paternity Pay

Reform Maternity and Paternity Pay, says FSB

FSB launches new flexible working report proposing major reforms to childcare and maternity leave The Government must reform statutory maternity and paternity pay to give small businesses certainty over employee’s family leave, the Federation of Small Businesses (FSB) said in a new report today. Under current rules, women are allowed to take 52 weeks leave, 39 weeks of these are paid on statutory maternity pay, and men can take two weeks paid paternity leave. Yet, while many women benefit from the full length of maternity leave in the UK, 37% of lower paid workers tend to go back to work within six months, compared to 11% of on higher pay. Research by the FSB shows that maternity and paternity leave is one of the most complicated issues in the employment field – half of small busines... »

Free Parental Legislation Guide for Employers

Business Link has launched a free guide to help businesses understand their obligations when managing staff with children. The online guide offers practical guidance for employers on maternity, paternity and adoption leave and pay, and is endorsed by business groups and trade unions. Employers can also download information on their rights and responsibilities when managing staff who are new or expectant parents. The Federation of Small Businesses (FSB) said that smaller firms often find it difficult to carry out administration for employees going on parental leave, and therefore need guidance. FSB employment chairman Alan Tyrell said: “Small business owners encounter a maternity issue on average every four years, and so it is vital that there is clear, reliable advice that is easily ... »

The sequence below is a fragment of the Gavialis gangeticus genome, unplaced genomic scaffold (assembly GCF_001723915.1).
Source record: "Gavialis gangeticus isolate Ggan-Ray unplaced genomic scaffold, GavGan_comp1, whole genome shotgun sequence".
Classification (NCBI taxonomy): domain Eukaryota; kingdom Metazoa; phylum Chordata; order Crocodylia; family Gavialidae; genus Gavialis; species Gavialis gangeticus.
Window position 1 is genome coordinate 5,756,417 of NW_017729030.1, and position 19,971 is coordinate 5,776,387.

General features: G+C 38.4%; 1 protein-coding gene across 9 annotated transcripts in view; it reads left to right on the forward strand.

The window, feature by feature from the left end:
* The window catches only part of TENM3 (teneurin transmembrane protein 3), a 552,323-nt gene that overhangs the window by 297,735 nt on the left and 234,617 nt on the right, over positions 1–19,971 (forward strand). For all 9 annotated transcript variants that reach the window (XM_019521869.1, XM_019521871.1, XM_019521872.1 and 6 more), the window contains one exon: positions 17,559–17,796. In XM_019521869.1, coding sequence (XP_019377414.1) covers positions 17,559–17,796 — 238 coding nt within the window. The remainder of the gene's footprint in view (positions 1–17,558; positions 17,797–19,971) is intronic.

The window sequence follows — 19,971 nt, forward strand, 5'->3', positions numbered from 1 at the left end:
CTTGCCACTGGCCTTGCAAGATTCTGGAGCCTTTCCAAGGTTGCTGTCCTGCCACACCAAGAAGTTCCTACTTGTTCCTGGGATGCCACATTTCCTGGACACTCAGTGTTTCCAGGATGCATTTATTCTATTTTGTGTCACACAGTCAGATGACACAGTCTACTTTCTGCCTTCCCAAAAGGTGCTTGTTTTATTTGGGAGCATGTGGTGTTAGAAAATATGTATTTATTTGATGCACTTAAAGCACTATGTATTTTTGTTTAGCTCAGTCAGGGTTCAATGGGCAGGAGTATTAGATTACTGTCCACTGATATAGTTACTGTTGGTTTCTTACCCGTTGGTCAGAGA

Paternity – Leave & Pay

NEW – From April 2009, the standard rate of Statutory Maternity Pay (SMP), Statutory Adoption Pay (SAP) and Statutory Paternity Pay (SPP) in the UK increased from £117.18 per week to £123.06 per week. Rights to paternity leave and pay have been introduced which are available to employees whose children were born on or after 6 April 2003. This article reproduced under Crown Copyright © 2003-2009 »